Michigan criminal defense attorney

Malicious Destruction of Property in Michigan

Malicious Destruction of Property in Michigan

We have all had that fear when staying in hotel rooms: what if I break something accidentally? How much will I end up paying?

However, what happens if someone trashes a hotel room? Or what happens if a hotel room under your name gets trashed?

Would you be surprised to know you could be facing up to five years in prison?

This is what a Georgia woman is facing. According to MLive, 35-year-old Crista E. Kessinger of Atlanta was staying at an Econo Lodge in Bay City, Michigan on October 22, 2017.

Someone called the Sheriff’s Department reporting violent clamor coming from Kessinger’s room.

When officers arrived, Kessinger allowed them into her room. According to the pictures – it looked pretty demolished the room when she was done with it.

Making everything more complicated was the fact that she had a couple of vicious pit bulls in her room. One dog had to be darted with a tranquilizer.

Malicious Destruction of Property Charges

The charge against Kessinger in Michigan is malicious destruction of property. The amount of damage done was between $1,000 and $20,000, which makes it a felony. A conviction could send her to prison in Michigan for much longer than she was planning to stay.

To prove malicious destruction of property, it has to be shown that you intended to destroy the property and it wasn’t as a result of an accident.

Penalties for Malicious Destruction of Property in Michigan

According to Michigan Penal Code Section 750.377a, property damage is charged as the willful and malicious destruction of property or MDOP. Depending on the value of the damage and the defendant’s prior convictions, this offense may be charged as a misdemeanor or a felony.

Misdemeanor Charges

If you have no prior convictions of this nature and the value of the damage is less than $200, you can be sentenced to 93 days in jail and a fine of $500 or three times the value of the damage – whichever is higher.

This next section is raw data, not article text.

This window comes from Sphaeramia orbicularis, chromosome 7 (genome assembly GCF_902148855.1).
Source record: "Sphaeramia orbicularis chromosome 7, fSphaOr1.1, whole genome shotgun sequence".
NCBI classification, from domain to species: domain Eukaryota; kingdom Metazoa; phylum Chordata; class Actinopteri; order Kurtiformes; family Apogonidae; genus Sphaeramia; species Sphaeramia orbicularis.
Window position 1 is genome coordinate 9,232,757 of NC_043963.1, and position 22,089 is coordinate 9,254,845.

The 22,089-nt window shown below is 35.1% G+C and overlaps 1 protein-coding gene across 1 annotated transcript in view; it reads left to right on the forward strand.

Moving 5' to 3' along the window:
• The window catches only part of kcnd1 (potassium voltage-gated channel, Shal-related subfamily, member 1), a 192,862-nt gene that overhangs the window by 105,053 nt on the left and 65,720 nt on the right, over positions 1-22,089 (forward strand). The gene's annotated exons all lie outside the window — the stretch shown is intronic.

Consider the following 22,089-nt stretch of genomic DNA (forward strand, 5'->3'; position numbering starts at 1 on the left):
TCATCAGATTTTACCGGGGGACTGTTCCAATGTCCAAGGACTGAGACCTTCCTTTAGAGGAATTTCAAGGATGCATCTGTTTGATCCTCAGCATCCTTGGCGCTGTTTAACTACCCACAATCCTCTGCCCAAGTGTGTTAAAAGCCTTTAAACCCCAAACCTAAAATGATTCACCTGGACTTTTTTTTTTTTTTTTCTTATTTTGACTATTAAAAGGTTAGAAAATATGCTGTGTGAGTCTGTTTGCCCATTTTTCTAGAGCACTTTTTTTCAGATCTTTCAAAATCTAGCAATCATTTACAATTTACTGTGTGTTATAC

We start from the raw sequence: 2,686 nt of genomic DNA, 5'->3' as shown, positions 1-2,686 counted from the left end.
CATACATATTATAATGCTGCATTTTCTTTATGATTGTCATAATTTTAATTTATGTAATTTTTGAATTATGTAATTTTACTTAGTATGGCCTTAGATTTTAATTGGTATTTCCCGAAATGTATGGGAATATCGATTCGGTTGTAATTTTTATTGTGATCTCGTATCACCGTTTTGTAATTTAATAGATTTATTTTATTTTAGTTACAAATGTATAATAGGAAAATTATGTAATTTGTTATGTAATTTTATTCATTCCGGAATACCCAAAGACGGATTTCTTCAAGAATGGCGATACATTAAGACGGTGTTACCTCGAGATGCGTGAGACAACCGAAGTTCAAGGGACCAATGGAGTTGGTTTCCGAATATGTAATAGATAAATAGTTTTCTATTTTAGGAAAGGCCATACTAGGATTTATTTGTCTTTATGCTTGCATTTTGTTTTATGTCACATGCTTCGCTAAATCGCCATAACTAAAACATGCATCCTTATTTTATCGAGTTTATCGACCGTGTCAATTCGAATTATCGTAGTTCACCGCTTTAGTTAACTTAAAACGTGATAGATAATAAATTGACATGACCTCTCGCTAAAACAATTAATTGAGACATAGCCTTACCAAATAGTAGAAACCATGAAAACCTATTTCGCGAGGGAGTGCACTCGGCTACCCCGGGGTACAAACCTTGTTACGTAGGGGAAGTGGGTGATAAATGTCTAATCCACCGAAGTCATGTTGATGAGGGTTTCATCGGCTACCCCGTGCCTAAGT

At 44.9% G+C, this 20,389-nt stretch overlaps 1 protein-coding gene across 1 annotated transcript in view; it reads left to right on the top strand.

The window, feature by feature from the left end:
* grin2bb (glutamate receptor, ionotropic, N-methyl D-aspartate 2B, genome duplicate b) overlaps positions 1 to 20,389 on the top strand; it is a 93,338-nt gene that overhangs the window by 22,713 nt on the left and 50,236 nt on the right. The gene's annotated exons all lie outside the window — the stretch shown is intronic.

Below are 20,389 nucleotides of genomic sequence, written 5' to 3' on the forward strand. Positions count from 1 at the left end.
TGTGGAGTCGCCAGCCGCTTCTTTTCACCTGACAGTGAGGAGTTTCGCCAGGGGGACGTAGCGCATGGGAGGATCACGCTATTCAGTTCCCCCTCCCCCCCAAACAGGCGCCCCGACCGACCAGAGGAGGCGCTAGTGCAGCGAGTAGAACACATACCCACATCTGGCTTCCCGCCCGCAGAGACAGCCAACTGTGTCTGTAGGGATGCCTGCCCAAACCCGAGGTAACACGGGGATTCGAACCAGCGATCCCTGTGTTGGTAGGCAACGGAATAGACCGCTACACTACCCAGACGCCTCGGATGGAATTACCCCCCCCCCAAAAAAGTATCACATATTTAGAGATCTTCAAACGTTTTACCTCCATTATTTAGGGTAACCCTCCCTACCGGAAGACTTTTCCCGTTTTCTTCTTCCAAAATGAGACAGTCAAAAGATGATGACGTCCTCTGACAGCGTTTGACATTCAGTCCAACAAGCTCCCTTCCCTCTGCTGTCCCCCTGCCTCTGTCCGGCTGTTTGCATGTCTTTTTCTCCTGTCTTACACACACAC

If you do have a prior conviction of this nature or if the value of the damage is $200 or more, but less than $1,000, you can be sentenced to one year in jail and a fine of $2,000 or three times the value of the damage – whichever is greater

Felony Charges

If the value is between $1,000 but less than $20,000 or you have one or more prior convictions of this nature, you can be sentenced to up to 5 years in prison and a fine of $10,000 or three times the value – whichever is greater.

If the value is $20,000 or more or you have 2 or more prior MDOP convictions, you can be sentenced to up to 10 years in prison and a fine of $15,000 or three times the value of the property you damaged – whichever is more.

Finally, if the damage was done to a hotel room in your name,  you could be facing these charges as well. For example, if you threw a party and your guests got out of hand.

Takeaway

However troubled you are at any given time, it’s not a good idea to take out your rage on the property of others. Even though you didn’t do violence to any person, you might still be facing quite a bit of jail or prison time.

If you are facing charges of this nature, it is critical that you seek the counsel of an experienced criminal defense attorney immediately.

Contact The David J. Kramer Law Firm, PLLC today.

Call today

 

This article was published on: November 16, 2017 and was last modified November 16, 2017